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Malus pumila 'Antonovka'
Antonowka jm55130.jpg
Antonovka apples
SpeciesMalus pumila
Hybrid parentageSeems unknown[1]
OriginRussia Kursk Oblast, Russia

Antonovka (Russian: Антоновка, Polish: Antonówka) is a group of late-fall or early-winter apple cultivars with a strong acid flavor that have been popular in Russia (Soviet Union and the Russian Empire) as well as in Poland and Belarus. The most popular Russian variety is Common Antonovka (Антоновка обыкновенная), from which other cultivars derive. It was developed by pioneer Russian naturalist and plant breeder Ivan V. Michurin at his experimental orchard in the Tambov Oblast and introduced in 1888.[2]

Antonovka is famous for its unsurpassed strong and pleasant fruit aroma.

Polish varieties[edit]

Poland has two varieties: Antonówka Zwykła (same, as in Russia) and Antonówka Biała also known as Śmietankowa (Antonówka White or Creamy) with considerably larger and whiter fruit ripening in late September, but also a shorter shelf life.[3]

Antonovka apples


The popularity of the Antonovka tree is enhanced by its ability to sustain long harsh winters, typical in many regions of Eastern Europe and Russia. It also further popular for its superior fruit preservation qualities. These qualities made the Russian variety especially popular among the dacha owners, and it remains widely grown at dachas in many Post-Soviet states, where it is often called "the people's apple" (народное яблоко). Extremely tolerant of cold weather, and because it produces a single, deep taproot (unusual among apple trees), Antonovka is propagated for use as a rootstock. Antonovka rootstock provides a cold-hardy (to −45 °C), well-anchored, vigorous, standard-sized tree.


Due to the relatively low ratio of sugars in the fruit, Antonovka apples are especially well-suited for apple pies and late apple wine. The taste of the wine is noticeably lighter than wine from sweeter cultivars. In Poland, Antonówka is used mostly for apple preserves.

Kursk Antonovka

Cultivar of Antonovka[edit]

Antonovka is a cultivar of vernacular selection, which began to spread from Kursk region of Russia in the 19th century.[4] While the fruit-bearing trees have not received a wide recognition outside the former Soviet Union, many nurseries do use Antonovka rootstocks, since they impart a degree of winter-hardiness to the grafted varieties.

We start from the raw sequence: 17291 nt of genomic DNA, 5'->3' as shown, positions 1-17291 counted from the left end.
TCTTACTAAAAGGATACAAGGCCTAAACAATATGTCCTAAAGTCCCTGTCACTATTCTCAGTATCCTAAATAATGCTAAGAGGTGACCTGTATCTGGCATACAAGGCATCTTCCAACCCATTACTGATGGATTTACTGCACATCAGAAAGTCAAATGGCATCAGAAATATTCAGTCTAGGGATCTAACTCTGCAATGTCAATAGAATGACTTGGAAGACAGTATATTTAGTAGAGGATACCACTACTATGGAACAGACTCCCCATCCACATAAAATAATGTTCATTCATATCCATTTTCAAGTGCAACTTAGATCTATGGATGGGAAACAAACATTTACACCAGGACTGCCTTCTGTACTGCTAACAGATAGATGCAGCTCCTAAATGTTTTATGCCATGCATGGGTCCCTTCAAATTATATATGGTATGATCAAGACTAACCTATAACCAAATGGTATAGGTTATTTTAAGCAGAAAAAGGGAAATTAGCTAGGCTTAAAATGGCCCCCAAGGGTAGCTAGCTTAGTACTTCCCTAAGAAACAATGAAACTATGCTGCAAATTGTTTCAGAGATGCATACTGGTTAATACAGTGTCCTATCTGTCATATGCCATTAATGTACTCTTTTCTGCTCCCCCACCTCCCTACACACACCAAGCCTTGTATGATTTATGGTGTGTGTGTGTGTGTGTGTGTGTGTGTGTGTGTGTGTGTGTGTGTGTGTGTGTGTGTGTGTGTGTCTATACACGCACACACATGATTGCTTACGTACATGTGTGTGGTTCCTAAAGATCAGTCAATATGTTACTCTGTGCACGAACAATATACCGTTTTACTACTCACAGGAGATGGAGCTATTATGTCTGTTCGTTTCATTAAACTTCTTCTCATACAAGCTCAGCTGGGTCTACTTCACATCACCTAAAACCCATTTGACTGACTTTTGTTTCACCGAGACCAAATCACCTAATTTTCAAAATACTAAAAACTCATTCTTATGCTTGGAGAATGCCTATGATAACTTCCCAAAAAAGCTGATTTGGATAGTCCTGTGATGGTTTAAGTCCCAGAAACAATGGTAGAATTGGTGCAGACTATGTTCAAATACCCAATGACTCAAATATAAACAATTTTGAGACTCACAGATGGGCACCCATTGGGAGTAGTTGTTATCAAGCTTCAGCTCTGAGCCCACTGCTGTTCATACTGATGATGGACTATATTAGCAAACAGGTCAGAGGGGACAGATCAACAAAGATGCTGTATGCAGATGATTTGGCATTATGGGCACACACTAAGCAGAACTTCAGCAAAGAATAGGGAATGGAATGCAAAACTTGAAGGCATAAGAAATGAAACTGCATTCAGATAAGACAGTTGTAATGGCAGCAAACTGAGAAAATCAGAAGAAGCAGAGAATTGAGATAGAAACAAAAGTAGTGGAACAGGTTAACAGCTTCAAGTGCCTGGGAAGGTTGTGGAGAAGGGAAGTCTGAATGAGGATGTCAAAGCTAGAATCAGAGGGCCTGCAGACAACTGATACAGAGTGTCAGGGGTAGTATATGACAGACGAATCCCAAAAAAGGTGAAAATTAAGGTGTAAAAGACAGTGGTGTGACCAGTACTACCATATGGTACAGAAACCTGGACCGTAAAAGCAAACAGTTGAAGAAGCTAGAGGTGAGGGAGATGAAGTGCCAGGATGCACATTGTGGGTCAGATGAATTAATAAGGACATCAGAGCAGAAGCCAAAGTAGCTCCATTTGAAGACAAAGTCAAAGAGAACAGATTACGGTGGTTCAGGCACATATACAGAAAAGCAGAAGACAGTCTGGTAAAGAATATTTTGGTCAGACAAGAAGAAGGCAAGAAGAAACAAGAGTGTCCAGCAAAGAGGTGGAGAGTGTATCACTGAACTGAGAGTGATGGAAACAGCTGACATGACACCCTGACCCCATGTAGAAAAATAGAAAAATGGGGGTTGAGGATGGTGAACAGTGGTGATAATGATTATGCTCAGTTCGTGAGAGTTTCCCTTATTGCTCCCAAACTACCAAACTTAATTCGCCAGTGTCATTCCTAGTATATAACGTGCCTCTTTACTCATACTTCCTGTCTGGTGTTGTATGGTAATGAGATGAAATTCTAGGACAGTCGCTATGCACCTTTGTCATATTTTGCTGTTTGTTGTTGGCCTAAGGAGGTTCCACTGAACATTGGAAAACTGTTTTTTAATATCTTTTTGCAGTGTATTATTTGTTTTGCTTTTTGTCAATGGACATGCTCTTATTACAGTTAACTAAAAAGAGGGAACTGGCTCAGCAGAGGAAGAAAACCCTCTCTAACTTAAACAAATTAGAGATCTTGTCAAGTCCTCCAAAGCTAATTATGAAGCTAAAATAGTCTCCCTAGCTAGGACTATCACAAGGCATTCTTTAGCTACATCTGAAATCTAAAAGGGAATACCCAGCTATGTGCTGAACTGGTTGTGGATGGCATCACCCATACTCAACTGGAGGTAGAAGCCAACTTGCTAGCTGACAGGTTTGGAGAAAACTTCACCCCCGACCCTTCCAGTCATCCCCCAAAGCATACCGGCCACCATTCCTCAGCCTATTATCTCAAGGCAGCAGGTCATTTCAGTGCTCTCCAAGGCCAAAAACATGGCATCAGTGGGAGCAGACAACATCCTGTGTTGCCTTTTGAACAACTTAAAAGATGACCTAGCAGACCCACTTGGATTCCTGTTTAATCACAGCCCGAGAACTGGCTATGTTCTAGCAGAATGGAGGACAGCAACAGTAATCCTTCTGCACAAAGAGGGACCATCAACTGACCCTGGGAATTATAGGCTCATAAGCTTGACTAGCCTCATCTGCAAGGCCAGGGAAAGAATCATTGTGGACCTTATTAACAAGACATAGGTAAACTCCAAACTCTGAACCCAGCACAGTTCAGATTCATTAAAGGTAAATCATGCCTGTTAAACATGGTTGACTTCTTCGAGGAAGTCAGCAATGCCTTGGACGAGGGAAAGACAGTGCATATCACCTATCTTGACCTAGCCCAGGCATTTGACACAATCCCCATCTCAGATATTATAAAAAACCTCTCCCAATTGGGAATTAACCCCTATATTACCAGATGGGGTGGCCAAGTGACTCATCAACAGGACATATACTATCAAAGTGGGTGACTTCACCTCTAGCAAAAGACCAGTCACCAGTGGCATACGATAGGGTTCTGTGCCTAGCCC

Ivan Bunin's early short story, "Antonov Apples" (1900), is a kind of ode to this apple cultivar as a lyric metaphor to the departing world of Russian landed gentry.

On August 19, 2008 the monument to Antonovka apple was unveiled in Kursk. The sculpture was by Vyacheslav Klykov and has a diameter of 1.5 meter.[5]

Aia Ilu[edit]

The Antonovka is a parent, to Aia Ilu.[6]

See also[edit]


  1. ^ "Patriotic apples". September 26, 2011. Archived from the original on October 5, 2011.
  2. ^ Goncharov, N. P. (2016), "Ivan V. Michurin: On the 160th Anniversary of the Birth of the Russian Burbank", Russian Journal of Genetics: Applied Research, 6 (1): 105–127, doi:10.1134/S2079059716010068, S2CID 10884376
  3. ^ " – portal dla Profesjonalistów produkcji szkółkarskiej i kwiaciarskiej". Szkółkarstwo (in Polish). Retrieved October 20, 2022.
  4. ^ Elena Kalashnikova; Natalia Frolova (September 26, 2011). Патриотические яблоки (in Russian). Archived from the original on October 5, 2011. Retrieved November 8, 2011.
  5. ^ Lilia Haritonova (August 27, 2008). Куряне трогают яблоко удачи (in Russian). Newspaper «Курский вестник». Archived from the original on April 25, 2012. Retrieved November 1, 2011.
  6. ^ "List of Apple Cultivars". Archived from the original on November 20, 2018. Retrieved November 19, 2018.

External links[edit]

  • "Antonovka", National Fruit Collection, University of Reading and Brogdale Collections, retrieved October 18, 2015
  • Beach, S.A.; Booth, N.O.; Taylor, O.M. (1905), "Antonovka", The apples of New York, vol. 2, Albany: J. B. Lyon, p. 6